ISTANBUL -- Turkish police on Thursday fired tear gas to break up a protest in Istanbul by women demanding the country’s return to a landmark international treaty, signed in the same city, that is meant to protect women from violence.
The women marched along Istanbul’s main pedestrian street, Istiklal, to mark the Nov. 25 International Day for the Elimination of Violence Against Women. Holding colorful banners, they chanted slogans and vowed not give up on the Council of Europe’s Istanbul Convention.
Riot police, who had set up barricades at the end of the street to prevent them from proceeding further, fired tear gas when a group of protesters tried to breach the barriers. At least one protester was injured, the Cumhuriyet newspaper reported.
Similar protests were held in Ankara and other cities.
Turkish President Recep Tayyip Erdogan pulled Turkey out of the Convention with a surprise overnight decree in March, triggering condemnation from women’s rights groups and Western countries. A court appeal to prevent the move was rejected and Turkey’s withdrawal was formalized in July.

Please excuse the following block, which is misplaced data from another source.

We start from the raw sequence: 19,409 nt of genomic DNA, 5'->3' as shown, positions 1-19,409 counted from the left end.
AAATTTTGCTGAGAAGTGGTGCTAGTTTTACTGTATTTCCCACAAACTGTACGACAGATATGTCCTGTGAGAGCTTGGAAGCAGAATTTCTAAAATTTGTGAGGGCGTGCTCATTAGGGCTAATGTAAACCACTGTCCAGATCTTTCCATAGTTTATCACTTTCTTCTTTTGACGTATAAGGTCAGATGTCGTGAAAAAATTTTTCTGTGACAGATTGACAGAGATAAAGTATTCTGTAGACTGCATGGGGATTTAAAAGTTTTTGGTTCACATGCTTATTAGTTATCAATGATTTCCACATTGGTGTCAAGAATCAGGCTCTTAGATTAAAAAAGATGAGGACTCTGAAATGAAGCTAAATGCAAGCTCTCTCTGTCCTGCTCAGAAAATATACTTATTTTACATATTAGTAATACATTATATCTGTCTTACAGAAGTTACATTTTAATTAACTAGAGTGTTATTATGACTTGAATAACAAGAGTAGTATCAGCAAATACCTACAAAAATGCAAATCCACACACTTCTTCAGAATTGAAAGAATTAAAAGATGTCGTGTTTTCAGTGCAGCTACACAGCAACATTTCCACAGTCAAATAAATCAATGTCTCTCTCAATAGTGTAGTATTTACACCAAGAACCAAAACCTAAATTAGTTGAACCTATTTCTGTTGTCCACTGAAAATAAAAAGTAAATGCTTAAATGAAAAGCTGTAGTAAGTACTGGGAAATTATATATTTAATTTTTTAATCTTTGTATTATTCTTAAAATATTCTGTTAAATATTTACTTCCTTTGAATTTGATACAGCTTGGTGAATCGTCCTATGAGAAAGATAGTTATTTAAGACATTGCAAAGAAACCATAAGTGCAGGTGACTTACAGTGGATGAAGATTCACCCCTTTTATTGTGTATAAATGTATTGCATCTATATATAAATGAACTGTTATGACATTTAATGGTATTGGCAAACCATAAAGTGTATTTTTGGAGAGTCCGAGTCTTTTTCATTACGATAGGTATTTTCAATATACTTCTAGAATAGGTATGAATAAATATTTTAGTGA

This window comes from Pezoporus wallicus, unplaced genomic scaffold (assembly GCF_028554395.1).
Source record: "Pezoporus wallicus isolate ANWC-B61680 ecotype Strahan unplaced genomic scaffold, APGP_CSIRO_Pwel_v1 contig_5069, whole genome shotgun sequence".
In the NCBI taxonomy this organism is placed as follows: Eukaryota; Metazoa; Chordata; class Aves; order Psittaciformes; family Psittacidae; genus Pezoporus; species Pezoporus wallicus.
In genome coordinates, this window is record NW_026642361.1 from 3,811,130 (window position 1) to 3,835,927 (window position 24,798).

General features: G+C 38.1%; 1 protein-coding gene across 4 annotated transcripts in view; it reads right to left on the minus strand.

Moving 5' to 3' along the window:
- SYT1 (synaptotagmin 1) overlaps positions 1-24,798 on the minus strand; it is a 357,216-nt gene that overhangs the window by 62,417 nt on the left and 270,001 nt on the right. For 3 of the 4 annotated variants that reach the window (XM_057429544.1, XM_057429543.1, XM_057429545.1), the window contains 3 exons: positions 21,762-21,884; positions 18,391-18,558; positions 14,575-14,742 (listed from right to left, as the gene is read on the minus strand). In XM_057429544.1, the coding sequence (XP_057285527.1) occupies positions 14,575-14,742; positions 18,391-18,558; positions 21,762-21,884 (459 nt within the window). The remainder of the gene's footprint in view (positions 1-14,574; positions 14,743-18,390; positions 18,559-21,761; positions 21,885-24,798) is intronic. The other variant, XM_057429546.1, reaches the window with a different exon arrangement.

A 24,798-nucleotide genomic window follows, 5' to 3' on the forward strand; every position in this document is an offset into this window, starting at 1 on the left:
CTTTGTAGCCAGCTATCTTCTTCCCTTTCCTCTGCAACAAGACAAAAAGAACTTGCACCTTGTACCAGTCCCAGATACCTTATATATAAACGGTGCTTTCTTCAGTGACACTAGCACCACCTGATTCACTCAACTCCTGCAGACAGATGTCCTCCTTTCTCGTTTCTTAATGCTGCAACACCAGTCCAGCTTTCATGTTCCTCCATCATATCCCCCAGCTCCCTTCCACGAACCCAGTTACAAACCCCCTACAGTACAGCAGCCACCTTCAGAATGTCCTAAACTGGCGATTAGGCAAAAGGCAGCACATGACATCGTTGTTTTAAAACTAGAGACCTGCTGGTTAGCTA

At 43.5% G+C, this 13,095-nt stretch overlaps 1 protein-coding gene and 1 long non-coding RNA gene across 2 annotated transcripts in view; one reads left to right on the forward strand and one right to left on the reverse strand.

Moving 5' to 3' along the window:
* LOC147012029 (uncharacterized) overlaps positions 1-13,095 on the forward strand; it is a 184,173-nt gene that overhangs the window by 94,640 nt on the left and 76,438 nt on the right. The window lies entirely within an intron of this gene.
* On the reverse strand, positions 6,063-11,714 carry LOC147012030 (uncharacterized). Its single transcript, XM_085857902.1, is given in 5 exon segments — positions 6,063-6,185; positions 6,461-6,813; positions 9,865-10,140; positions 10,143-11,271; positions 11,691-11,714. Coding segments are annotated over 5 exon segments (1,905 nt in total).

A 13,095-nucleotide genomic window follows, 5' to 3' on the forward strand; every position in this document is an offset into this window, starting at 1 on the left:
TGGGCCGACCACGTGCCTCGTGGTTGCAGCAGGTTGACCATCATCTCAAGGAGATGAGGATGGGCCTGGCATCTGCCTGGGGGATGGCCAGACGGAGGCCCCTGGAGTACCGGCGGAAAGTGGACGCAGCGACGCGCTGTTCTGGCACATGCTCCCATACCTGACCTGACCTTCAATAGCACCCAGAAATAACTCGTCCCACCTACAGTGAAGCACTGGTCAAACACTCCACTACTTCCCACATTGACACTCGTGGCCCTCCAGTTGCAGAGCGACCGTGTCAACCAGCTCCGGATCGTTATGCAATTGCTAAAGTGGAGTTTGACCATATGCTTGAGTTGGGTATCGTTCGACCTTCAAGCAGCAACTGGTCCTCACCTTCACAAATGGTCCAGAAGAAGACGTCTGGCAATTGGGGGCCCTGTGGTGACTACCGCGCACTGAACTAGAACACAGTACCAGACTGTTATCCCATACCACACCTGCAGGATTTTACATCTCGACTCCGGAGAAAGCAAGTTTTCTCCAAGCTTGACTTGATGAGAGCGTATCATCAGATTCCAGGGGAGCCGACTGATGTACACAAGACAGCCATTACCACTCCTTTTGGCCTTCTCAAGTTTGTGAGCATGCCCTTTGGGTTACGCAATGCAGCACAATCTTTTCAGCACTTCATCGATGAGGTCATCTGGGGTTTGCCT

Some officials from Erdogan’s Islam-oriented party had called for a review of the agreement, arguing it was inconsistent with Turkey’s conservative values.
The government announced its own “Action Plan for Combating Violence against Women," including goals such as reviewing judicial processes, improving protection services and gathering data on violence.
Human rights groups say violence against women is on the rise in Turkey.
The advocacy group, We Will Stop Femicide, says 353 women have been murdered so far in Turkey in 2021, and 409 were killed last year. In October, 18 women were killed by men and 19 others were found dead under suspicious circumstances, according to the group.